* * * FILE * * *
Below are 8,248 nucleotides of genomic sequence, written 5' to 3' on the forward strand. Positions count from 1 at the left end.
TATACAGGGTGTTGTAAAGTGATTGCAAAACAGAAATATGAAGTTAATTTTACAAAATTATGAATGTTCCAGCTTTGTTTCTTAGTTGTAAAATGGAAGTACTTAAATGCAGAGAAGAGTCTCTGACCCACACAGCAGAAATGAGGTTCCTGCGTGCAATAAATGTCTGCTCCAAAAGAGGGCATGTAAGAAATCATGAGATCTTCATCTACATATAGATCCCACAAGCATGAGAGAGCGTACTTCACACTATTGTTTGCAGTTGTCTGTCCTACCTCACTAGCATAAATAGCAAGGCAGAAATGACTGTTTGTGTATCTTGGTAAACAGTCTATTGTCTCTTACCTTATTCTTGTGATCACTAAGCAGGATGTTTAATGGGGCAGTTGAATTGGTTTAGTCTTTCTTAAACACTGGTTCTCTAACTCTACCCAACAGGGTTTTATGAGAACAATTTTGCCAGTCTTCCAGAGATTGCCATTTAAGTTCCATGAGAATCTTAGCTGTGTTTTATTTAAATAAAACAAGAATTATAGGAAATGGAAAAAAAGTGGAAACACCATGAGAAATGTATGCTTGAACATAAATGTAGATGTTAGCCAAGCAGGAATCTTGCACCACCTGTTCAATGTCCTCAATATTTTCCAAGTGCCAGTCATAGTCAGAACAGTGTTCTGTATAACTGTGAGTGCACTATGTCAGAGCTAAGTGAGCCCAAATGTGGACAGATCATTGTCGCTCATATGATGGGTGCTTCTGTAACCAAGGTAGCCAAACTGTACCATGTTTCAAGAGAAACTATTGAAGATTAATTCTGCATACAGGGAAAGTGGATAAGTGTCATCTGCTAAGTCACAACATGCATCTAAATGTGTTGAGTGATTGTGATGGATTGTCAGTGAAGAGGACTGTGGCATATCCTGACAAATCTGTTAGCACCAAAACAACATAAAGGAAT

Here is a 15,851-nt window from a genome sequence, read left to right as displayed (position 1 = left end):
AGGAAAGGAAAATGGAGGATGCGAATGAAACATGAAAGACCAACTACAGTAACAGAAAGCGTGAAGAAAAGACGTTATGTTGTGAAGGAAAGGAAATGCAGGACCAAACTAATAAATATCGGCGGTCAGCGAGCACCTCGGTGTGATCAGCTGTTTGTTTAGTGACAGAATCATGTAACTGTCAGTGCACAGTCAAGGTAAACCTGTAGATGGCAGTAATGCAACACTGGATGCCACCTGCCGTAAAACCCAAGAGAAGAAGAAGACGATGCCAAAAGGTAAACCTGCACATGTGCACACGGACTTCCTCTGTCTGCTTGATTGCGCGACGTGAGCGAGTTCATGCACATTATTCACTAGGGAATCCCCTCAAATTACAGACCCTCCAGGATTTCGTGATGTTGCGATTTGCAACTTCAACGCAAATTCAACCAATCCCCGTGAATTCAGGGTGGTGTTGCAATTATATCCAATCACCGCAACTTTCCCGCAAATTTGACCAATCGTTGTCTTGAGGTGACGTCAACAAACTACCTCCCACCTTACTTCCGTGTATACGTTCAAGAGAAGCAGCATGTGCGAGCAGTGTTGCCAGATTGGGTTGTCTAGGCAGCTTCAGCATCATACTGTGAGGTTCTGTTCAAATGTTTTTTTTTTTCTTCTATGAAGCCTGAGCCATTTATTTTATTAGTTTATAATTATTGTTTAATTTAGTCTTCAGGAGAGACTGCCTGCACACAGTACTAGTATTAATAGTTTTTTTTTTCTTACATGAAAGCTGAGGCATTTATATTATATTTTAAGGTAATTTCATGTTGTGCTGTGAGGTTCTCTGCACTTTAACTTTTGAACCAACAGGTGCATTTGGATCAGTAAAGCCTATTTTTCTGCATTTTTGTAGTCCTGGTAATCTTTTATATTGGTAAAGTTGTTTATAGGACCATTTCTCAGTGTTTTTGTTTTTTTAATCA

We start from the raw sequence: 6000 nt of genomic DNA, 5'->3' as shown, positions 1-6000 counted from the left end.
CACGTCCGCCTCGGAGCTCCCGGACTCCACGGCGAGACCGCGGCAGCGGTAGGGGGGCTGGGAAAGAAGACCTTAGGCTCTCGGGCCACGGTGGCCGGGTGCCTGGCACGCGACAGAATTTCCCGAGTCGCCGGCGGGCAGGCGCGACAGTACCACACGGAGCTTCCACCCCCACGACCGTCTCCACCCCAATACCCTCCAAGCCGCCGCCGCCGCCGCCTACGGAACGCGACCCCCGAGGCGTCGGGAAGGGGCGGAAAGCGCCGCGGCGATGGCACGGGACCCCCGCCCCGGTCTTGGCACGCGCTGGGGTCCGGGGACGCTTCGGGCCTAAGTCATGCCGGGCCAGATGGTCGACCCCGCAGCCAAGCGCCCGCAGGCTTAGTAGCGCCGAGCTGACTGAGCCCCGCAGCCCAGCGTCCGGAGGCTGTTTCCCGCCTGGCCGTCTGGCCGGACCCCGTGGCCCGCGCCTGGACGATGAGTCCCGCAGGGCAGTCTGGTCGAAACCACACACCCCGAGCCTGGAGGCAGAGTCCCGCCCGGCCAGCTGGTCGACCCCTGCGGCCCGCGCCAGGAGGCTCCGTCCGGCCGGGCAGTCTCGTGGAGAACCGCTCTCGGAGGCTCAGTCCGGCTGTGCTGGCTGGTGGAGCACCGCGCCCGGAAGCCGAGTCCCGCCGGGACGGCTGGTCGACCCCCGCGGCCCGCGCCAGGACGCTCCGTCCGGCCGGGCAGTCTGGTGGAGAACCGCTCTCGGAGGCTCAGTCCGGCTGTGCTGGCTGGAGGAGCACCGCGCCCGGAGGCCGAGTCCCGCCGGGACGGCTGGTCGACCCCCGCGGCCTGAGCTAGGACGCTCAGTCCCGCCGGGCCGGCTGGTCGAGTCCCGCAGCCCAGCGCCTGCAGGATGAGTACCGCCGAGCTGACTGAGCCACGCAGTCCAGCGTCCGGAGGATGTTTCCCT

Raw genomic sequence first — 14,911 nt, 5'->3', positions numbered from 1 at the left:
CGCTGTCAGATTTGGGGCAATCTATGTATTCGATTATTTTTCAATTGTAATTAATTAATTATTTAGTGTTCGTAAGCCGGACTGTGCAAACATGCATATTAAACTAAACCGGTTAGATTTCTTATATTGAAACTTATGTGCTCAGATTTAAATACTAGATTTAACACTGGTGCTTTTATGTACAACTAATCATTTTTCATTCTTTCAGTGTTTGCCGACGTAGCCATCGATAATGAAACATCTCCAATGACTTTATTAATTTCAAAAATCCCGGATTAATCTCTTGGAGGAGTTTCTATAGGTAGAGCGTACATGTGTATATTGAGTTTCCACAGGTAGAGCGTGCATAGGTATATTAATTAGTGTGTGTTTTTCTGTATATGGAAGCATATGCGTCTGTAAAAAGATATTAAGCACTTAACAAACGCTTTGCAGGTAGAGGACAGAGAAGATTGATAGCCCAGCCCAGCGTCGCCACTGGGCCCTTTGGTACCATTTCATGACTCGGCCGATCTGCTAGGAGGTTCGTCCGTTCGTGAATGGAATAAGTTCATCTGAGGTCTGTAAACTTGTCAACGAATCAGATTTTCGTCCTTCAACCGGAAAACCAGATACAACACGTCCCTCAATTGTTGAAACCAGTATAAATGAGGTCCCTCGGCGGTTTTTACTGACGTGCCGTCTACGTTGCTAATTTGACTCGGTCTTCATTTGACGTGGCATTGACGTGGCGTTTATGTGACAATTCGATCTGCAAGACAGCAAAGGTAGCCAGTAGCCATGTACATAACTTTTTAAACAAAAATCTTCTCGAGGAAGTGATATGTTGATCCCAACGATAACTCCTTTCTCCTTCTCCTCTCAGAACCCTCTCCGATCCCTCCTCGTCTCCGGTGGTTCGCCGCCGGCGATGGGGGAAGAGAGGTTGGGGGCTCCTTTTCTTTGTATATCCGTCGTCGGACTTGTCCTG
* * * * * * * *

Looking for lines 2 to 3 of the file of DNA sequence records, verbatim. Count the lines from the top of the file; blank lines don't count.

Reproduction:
TATACAGGGTGTTGTAAAGTGATTGCAAAACAGAAATATGAAGTTAATTTTACAAAATTATGAATGTTCCAGCTTTGTTTCTTAGTTGTAAAATGGAAGTACTTAAATGCAGAGAAGAGTCTCTGACCCACACAGCAGAAATGAGGTTCCTGCGTGCAATAAATGTCTGCTCCAAAAGAGGGCATGTAAGAAATCATGAGATCTTCATCTACATATAGATCCCACAAGCATGAGAGAGCGTACTTCACACTATTGTTTGCAGTTGTCTGTCCTACCTCACTAGCATAAATAGCAAGGCAGAAATGACTGTTTGTGTATCTTGGTAAACAGTCTATTGTCTCTTACCTTATTCTTGTGATCACTAAGCAGGATGTTTAATGGGGCAGTTGAATTGGTTTAGTCTTTCTTAAACACTGGTTCTCTAACTCTACCCAACAGGGTTTTATGAGAACAATTTTGCCAGTCTTCCAGAGATTGCCATTTAAGTTCCATGAGAATCTTAGCTGTGTTTTATTTAAATAAAACAAGAATTATAGGAAATGGAAAAAAAGTGGAAACACCATGAGAAATGTATGCTTGAACATAAATGTAGATGTTAGCCAAGCAGGAATCTTGCACCACCTGTTCAATGTCCTCAATATTTTCCAAGTGCCAGTCATAGTCAGAACAGTGTTCTGTATAACTGTGAGTGCACTATGTCAGAGCTAAGTGAGCCCAAATGTGGACAGATCATTGTCGCTCATATGATGGGTGCTTCTGTAACCAAGGTAGCCAAACTGTACCATGTTTCAAGAGAAACTATTGAAGATTAATTCTGCATACAGGGAAAGTGGATAAGTGTCATCTGCTAAGTCACAACATGCATCTAAATGTGTTGAGTGATTGTGATGGATTGTCAGTGAAGAGGACTGTGGCATATCCTGACAAATCTGTTAGCACCAAAACAACATAAAGGAAT

Here is a 15,851-nt window from a genome sequence, read left to right as displayed (position 1 = left end):